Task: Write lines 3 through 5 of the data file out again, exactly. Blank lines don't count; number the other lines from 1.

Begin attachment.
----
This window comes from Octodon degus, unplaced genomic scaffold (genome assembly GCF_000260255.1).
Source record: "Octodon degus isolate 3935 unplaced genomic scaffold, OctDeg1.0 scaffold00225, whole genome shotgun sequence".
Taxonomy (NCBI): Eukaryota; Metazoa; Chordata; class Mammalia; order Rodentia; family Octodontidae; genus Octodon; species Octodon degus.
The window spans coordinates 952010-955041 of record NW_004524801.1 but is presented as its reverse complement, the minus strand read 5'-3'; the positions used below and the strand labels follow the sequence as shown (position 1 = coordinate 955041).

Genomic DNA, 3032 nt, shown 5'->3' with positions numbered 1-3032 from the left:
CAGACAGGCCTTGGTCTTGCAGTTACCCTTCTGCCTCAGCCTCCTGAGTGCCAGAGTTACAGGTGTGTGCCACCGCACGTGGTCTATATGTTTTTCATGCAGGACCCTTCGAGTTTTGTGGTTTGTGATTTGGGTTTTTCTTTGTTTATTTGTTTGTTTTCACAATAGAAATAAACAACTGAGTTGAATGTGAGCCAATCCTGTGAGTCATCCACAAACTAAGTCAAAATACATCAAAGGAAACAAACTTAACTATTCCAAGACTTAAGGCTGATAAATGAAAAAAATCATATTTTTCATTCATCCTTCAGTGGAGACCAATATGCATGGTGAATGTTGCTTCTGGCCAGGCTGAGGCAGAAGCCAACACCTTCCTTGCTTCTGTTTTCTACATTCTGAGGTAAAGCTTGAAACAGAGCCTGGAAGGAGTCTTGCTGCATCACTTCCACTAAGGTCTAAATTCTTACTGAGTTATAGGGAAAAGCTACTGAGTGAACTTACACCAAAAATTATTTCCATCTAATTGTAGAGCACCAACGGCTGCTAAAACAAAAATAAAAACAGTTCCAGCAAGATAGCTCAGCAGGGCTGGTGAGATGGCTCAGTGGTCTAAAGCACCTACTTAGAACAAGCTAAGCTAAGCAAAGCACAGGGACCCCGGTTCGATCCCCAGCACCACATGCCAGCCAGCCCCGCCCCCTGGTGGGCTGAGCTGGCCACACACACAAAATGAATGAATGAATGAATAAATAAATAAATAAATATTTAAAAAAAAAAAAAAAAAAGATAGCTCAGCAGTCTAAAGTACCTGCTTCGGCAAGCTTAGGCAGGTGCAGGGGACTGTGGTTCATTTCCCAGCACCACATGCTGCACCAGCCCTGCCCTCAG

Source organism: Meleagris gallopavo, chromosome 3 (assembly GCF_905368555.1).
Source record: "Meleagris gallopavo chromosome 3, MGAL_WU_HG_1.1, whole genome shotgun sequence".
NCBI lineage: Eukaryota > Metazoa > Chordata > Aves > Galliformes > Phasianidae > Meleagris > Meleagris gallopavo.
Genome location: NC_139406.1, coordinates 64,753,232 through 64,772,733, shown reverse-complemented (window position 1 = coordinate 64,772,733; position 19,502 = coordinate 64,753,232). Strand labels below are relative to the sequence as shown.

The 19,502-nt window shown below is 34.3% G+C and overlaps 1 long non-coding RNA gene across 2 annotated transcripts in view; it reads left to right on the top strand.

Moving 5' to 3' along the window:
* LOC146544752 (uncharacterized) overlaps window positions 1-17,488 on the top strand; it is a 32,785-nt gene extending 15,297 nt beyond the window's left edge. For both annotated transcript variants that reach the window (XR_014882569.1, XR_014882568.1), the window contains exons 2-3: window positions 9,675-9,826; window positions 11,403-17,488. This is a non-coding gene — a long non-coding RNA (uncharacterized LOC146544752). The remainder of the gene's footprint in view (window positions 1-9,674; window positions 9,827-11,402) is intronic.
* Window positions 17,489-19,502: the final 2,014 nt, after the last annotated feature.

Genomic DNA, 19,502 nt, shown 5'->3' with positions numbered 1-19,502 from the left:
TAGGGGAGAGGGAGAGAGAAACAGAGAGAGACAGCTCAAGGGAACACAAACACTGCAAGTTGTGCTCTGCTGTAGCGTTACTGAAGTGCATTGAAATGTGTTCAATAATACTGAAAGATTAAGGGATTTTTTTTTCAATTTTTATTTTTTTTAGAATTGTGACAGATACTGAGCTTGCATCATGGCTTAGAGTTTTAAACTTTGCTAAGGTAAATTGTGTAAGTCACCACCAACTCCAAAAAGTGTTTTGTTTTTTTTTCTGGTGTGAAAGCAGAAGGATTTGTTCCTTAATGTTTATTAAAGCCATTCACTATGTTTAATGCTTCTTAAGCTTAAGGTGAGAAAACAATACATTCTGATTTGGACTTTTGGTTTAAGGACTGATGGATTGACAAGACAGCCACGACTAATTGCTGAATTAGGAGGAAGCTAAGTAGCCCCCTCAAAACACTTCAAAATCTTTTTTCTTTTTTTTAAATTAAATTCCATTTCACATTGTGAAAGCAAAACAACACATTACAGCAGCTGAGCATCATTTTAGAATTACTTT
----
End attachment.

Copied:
Taxonomy (NCBI): Eukaryota; Metazoa; Chordata; class Mammalia; order Rodentia; family Octodontidae; genus Octodon; species Octodon degus.
The window spans coordinates 952010-955041 of record NW_004524801.1 but is presented as its reverse complement, the minus strand read 5'-3'; the positions used below and the strand labels follow the sequence as shown (position 1 = coordinate 955041).

Genomic DNA, 3032 nt, shown 5'->3' with positions numbered 1-3032 from the left: